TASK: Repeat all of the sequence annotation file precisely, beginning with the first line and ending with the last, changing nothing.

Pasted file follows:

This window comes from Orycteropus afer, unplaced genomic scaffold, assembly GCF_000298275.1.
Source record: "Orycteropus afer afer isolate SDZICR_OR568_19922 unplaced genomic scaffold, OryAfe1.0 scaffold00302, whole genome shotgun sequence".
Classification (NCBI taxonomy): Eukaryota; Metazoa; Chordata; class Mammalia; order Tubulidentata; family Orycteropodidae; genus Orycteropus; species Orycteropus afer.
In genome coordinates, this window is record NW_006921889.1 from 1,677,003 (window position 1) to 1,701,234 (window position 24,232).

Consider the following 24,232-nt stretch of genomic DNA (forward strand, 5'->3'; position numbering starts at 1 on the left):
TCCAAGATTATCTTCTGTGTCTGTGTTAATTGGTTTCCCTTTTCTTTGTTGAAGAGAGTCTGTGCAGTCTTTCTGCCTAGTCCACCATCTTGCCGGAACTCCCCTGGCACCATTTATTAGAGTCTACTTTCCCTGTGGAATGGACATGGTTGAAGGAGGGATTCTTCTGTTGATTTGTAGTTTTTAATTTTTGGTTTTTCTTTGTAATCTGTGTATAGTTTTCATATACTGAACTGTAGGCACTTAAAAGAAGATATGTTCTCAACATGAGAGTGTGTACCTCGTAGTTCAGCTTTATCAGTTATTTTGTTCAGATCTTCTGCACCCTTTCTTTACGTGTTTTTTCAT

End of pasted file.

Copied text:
This window comes from Orycteropus afer, unplaced genomic scaffold, assembly GCF_000298275.1.
Source record: "Orycteropus afer afer isolate SDZICR_OR568_19922 unplaced genomic scaffold, OryAfe1.0 scaffold00302, whole genome shotgun sequence".
Classification (NCBI taxonomy): Eukaryota; Metazoa; Chordata; class Mammalia; order Tubulidentata; family Orycteropodidae; genus Orycteropus; species Orycteropus afer.
In genome coordinates, this window is record NW_006921889.1 from 1,677,003 (window position 1) to 1,701,234 (window position 24,232).

Consider the following 24,232-nt stretch of genomic DNA (forward strand, 5'->3'; position numbering starts at 1 on the left):
TCCAAGATTATCTTCTGTGTCTGTGTTAATTGGTTTCCCTTTTCTTTGTTGAAGAGAGTCTGTGCAGTCTTTCTGCCTAGTCCACCATCTTGCCGGAACTCCCCTGGCACCATTTATTAGAGTCTACTTTCCCTGTGGAATGGACATGGTTGAAGGAGGGATTCTTCTGTTGATTTGTAGTTTTTAATTTTTGGTTTTTCTTTGTAATCTGTGTATAGTTTTCATATACTGAACTGTAGGCACTTAAAAGAAGATATGTTCTCAACATGAGAGTGTGTACCTCGTAGTTCAGCTTTATCAGTTATTTTGTTCAGATCTTCTGCACCCTTTCTTTACGTGTTTTTTCAT